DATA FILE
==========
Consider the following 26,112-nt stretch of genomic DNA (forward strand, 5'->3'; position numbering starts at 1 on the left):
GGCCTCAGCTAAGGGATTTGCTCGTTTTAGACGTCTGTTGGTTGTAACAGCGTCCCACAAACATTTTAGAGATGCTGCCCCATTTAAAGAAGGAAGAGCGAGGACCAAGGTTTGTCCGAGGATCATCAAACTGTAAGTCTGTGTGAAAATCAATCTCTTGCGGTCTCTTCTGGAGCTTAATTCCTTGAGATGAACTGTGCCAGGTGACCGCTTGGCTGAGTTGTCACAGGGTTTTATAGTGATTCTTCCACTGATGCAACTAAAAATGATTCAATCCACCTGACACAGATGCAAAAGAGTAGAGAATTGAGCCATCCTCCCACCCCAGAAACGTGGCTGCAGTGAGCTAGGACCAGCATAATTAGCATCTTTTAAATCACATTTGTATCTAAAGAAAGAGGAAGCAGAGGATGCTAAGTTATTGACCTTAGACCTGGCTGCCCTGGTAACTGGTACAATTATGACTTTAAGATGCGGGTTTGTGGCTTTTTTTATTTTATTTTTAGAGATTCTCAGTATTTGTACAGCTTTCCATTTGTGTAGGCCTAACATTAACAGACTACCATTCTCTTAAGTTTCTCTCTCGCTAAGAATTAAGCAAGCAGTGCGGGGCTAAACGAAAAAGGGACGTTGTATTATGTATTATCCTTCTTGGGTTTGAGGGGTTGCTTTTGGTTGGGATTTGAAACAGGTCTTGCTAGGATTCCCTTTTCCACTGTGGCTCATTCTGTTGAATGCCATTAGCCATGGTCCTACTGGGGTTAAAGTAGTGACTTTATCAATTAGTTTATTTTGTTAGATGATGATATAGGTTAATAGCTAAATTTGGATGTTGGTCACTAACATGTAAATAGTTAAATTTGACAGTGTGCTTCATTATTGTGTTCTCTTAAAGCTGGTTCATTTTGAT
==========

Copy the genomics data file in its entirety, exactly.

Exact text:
Consider the following 26,112-nt stretch of genomic DNA (forward strand, 5'->3'; position numbering starts at 1 on the left):
GGCCTCAGCTAAGGGATTTGCTCGTTTTAGACGTCTGTTGGTTGTAACAGCGTCCCACAAACATTTTAGAGATGCTGCCCCATTTAAAGAAGGAAGAGCGAGGACCAAGGTTTGTCCGAGGATCATCAAACTGTAAGTCTGTGTGAAAATCAATCTCTTGCGGTCTCTTCTGGAGCTTAATTCCTTGAGATGAACTGTGCCAGGTGACCGCTTGGCTGAGTTGTCACAGGGTTTTATAGTGATTCTTCCACTGATGCAACTAAAAATGATTCAATCCACCTGACACAGATGCAAAAGAGTAGAGAATTGAGCCATCCTCCCACCCCAGAAACGTGGCTGCAGTGAGCTAGGACCAGCATAATTAGCATCTTTTAAATCACATTTGTATCTAAAGAAAGAGGAAGCAGAGGATGCTAAGTTATTGACCTTAGACCTGGCTGCCCTGGTAACTGGTACAATTATGACTTTAAGATGCGGGTTTGTGGCTTTTTTTATTTTATTTTTAGAGATTCTCAGTATTTGTACAGCTTTCCATTTGTGTAGGCCTAACATTAACAGACTACCATTCTCTTAAGTTTCTCTCTCGCTAAGAATTAAGCAAGCAGTGCGGGGCTAAACGAAAAAGGGACGTTGTATTATGTATTATCCTTCTTGGGTTTGAGGGGTTGCTTTTGGTTGGGATTTGAAACAGGTCTTGCTAGGATTCCCTTTTCCACTGTGGCTCATTCTGTTGAATGCCATTAGCCATGGTCCTACTGGGGTTAAAGTAGTGACTTTATCAATTAGTTTATTTTGTTAGATGATGATATAGGTTAATAGCTAAATTTGGATGTTGGTCACTAACATGTAAATAGTTAAATTTGACAGTGTGCTTCATTATTGTGTTCTCTTAAAGCTGGTTCATTTTGAT